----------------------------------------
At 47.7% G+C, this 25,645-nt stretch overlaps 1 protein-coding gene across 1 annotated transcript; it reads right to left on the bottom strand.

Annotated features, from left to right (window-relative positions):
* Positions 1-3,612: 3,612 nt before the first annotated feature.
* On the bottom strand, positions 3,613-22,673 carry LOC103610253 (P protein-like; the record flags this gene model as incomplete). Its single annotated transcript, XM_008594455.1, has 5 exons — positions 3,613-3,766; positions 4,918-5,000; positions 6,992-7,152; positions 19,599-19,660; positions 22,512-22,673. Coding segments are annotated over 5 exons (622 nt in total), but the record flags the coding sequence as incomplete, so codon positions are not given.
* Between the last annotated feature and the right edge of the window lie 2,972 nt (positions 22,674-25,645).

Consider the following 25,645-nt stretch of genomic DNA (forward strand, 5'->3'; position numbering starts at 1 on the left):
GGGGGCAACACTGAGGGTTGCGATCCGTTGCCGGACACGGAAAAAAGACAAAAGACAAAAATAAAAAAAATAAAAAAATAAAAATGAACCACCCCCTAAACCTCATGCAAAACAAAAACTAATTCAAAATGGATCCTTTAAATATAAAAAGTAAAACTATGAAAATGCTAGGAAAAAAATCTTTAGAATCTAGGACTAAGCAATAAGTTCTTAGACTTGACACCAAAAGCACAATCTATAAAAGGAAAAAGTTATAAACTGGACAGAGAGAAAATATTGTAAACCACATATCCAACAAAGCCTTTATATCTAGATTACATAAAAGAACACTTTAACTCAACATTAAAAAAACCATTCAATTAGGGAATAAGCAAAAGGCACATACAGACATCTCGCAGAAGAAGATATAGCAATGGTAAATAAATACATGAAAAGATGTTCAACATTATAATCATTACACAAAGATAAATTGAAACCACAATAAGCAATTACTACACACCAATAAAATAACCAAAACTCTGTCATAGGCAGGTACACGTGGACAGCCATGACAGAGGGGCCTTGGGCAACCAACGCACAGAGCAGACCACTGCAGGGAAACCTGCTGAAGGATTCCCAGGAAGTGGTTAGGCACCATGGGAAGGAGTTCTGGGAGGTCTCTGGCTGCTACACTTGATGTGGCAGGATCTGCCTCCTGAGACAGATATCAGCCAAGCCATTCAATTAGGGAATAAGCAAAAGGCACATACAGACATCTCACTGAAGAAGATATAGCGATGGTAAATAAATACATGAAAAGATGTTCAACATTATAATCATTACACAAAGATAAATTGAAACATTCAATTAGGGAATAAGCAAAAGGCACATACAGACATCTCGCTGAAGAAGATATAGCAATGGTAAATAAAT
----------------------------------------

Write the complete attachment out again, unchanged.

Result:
At 47.7% G+C, this 25,645-nt stretch overlaps 1 protein-coding gene across 1 annotated transcript; it reads right to left on the bottom strand.

Annotated features, from left to right (window-relative positions):
* Positions 1-3,612: 3,612 nt before the first annotated feature.
* On the bottom strand, positions 3,613-22,673 carry LOC103610253 (P protein-like; the record flags this gene model as incomplete). Its single annotated transcript, XM_008594455.1, has 5 exons — positions 3,613-3,766; positions 4,918-5,000; positions 6,992-7,152; positions 19,599-19,660; positions 22,512-22,673. Coding segments are annotated over 5 exons (622 nt in total), but the record flags the coding sequence as incomplete, so codon positions are not given.
* Between the last annotated feature and the right edge of the window lie 2,972 nt (positions 22,674-25,645).

Consider the following 25,645-nt stretch of genomic DNA (forward strand, 5'->3'; position numbering starts at 1 on the left):
GGGGGCAACACTGAGGGTTGCGATCCGTTGCCGGACACGGAAAAAAGACAAAAGACAAAAATAAAAAAAATAAAAAAATAAAAATGAACCACCCCCTAAACCTCATGCAAAACAAAAACTAATTCAAAATGGATCCTTTAAATATAAAAAGTAAAACTATGAAAATGCTAGGAAAAAAATCTTTAGAATCTAGGACTAAGCAATAAGTTCTTAGACTTGACACCAAAAGCACAATCTATAAAAGGAAAAAGTTATAAACTGGACAGAGAGAAAATATTGTAAACCACATATCCAACAAAGCCTTTATATCTAGATTACATAAAAGAACACTTTAACTCAACATTAAAAAAACCATTCAATTAGGGAATAAGCAAAAGGCACATACAGACATCTCGCAGAAGAAGATATAGCAATGGTAAATAAATACATGAAAAGATGTTCAACATTATAATCATTACACAAAGATAAATTGAAACCACAATAAGCAATTACTACACACCAATAAAATAACCAAAACTCTGTCATAGGCAGGTACACGTGGACAGCCATGACAGAGGGGCCTTGGGCAACCAACGCACAGAGCAGACCACTGCAGGGAAACCTGCTGAAGGATTCCCAGGAAGTGGTTAGGCACCATGGGAAGGAGTTCTGGGAGGTCTCTGGCTGCTACACTTGATGTGGCAGGATCTGCCTCCTGAGACAGATATCAGCCAAGCCATTCAATTAGGGAATAAGCAAAAGGCACATACAGACATCTCACTGAAGAAGATATAGCGATGGTAAATAAATACATGAAAAGATGTTCAACATTATAATCATTACACAAAGATAAATTGAAACATTCAATTAGGGAATAAGCAAAAGGCACATACAGACATCTCGCTGAAGAAGATATAGCAATGGTAAATAAAT